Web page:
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Cell cycle: Checkpoint Maintenance

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Science's STKE  12 Oct 1999:
Vol. 1999, Issue 3, pp. tw4
DOI: 10.1126/stke.1999.3.tw4

The once inexplicable actions of 14-3-3 proteins gradually become clearer. Members of this protein family bind to phosphorylated proteins and appear to prevent their movement to the nucleus. Chan et al. made human colorectal cancer cells that lacked expression of a particular 14-3-3 protein, 14-3-3sigma. These cells could initiate arrest of the cell cycle in G2 phase in response to DNA damage, but did not maintain that arrest as they normally would if the 14-3-3sigma protein was present. The mutant cells failed to retain cyclin B1 and the cyclin-dependent kinase Cdc2 in the cytoplasm. Movement of cyclin B1--Cdc2 complexes to the nucleus promoted mitosis and caused cell death or "mitotic catastrophe". The emerging picture is that initiation of G2 arrest in response to DNA damage involves interaction of other 14-3-3 family members with the phosphatase Cdc25, whereas maintenance of such arrest requires 14-3-3sigma, which sustains arrest by holding cyclin B1 and Cdc2 outside of the nucleus.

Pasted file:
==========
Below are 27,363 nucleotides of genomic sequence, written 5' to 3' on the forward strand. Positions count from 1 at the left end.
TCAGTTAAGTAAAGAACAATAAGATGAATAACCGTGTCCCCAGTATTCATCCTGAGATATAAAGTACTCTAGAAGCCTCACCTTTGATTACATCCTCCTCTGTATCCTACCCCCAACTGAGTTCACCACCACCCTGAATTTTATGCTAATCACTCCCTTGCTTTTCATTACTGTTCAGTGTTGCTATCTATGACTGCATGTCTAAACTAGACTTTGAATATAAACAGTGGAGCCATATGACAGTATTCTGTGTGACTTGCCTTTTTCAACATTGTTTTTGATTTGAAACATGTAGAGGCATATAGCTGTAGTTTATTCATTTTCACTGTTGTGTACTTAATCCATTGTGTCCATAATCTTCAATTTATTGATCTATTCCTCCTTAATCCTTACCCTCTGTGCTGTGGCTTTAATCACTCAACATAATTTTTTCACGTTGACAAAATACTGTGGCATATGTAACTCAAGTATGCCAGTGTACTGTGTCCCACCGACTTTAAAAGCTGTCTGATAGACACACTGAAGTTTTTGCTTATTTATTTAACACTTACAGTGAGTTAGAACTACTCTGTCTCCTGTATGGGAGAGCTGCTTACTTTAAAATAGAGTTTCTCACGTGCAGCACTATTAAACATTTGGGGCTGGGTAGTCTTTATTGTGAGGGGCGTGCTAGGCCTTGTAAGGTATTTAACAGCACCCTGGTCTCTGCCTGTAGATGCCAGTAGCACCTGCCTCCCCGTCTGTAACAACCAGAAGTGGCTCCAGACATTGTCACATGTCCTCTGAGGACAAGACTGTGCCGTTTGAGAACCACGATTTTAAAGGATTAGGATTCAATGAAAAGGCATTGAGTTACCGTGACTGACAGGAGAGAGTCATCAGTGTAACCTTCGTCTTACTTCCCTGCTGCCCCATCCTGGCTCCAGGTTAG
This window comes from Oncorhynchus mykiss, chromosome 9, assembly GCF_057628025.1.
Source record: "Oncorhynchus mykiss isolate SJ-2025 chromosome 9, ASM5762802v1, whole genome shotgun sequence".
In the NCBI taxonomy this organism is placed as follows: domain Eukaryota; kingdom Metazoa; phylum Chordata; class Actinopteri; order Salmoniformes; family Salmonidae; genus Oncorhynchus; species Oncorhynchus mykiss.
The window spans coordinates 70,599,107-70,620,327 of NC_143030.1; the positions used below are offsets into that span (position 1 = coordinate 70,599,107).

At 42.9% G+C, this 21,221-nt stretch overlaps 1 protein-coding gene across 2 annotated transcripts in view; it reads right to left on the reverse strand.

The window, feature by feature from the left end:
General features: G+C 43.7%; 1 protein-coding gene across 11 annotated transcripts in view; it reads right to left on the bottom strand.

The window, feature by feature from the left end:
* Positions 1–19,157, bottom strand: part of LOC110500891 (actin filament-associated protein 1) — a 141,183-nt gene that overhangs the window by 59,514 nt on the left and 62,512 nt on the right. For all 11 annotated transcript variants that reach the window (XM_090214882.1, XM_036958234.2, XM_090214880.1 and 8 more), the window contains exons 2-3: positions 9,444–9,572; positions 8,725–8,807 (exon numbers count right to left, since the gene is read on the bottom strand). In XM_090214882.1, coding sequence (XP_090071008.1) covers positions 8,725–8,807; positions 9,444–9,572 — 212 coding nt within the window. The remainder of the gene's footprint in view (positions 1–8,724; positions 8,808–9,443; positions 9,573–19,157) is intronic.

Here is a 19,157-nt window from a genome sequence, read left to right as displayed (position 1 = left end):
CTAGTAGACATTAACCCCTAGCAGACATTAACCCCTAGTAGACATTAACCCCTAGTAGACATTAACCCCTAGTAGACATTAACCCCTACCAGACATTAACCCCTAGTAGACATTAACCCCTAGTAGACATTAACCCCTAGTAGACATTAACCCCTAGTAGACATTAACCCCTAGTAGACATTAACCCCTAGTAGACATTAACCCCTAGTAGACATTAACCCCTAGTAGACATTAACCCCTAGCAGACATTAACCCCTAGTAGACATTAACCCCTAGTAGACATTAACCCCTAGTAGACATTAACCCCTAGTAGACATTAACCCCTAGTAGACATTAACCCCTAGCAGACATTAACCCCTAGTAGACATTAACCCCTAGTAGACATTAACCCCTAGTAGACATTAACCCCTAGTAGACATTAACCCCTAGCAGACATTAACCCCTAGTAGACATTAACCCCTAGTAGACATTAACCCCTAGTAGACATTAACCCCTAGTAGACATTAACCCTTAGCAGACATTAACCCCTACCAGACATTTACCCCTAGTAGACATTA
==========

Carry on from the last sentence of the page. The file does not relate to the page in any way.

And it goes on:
Chan, T. A., Hermeking, H., Lengauer, C., Kinzler, K. W., and Vogelstein, B. (1999) 14-3-3sigma is required to prevent mitotic catastrophe after DNA damage. Nature 401: 616-620. [Online Journal]

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